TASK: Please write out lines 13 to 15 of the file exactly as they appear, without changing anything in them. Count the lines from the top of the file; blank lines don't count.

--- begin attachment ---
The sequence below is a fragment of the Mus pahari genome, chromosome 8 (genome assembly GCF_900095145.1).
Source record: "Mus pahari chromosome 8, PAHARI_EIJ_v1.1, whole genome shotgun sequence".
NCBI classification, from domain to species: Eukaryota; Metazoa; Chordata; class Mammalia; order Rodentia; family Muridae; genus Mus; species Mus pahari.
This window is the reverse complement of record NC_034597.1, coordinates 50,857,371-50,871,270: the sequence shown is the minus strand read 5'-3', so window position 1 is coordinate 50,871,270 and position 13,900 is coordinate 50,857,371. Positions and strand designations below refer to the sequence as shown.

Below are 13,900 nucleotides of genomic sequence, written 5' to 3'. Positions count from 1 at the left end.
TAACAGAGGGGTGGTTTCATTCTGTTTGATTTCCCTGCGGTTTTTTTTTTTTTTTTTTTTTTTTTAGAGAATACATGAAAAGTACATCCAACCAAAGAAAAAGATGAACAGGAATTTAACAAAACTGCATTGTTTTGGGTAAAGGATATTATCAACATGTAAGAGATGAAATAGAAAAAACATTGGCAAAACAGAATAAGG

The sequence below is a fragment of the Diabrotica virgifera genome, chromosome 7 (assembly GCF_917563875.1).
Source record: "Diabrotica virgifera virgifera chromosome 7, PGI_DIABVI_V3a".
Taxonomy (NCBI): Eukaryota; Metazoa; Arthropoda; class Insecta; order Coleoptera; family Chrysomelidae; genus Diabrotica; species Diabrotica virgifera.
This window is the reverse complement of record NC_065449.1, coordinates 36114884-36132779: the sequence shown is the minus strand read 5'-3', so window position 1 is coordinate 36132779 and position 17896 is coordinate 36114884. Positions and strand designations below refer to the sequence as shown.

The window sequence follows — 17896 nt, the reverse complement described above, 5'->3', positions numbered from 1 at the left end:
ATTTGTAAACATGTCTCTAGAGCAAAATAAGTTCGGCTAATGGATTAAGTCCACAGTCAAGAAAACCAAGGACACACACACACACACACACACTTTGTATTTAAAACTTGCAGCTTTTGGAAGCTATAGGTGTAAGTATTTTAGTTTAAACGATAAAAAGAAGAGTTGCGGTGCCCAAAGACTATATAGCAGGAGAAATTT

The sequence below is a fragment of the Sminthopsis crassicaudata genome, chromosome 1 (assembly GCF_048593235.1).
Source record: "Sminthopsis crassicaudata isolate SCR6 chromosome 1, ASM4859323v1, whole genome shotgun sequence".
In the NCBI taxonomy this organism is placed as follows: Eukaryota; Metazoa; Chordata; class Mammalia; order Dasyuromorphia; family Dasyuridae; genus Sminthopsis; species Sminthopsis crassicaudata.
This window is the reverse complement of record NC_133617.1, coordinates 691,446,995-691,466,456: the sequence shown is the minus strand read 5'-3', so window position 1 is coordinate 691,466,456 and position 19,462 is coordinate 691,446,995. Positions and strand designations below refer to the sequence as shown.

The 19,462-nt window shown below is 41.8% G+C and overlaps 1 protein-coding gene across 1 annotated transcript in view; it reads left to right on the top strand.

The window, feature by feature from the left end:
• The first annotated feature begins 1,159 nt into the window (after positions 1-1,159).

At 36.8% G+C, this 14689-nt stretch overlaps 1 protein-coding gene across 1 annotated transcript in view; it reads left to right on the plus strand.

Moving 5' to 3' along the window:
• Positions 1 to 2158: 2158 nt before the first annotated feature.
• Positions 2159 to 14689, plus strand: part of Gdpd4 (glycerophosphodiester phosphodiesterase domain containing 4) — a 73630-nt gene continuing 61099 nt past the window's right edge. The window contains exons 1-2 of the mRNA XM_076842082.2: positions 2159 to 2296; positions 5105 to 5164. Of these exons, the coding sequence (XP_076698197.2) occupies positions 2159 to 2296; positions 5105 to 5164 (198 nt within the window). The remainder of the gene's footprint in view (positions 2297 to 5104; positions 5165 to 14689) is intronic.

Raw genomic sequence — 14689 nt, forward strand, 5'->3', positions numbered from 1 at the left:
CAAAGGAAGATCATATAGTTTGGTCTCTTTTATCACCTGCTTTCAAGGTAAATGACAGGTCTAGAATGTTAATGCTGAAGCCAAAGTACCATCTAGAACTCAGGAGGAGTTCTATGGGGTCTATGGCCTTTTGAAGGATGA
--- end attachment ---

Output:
The sequence below is a fragment of the Sminthopsis crassicaudata genome, chromosome 1 (assembly GCF_048593235.1).
Source record: "Sminthopsis crassicaudata isolate SCR6 chromosome 1, ASM4859323v1, whole genome shotgun sequence".
In the NCBI taxonomy this organism is placed as follows: Eukaryota; Metazoa; Chordata; class Mammalia; order Dasyuromorphia; family Dasyuridae; genus Sminthopsis; species Sminthopsis crassicaudata.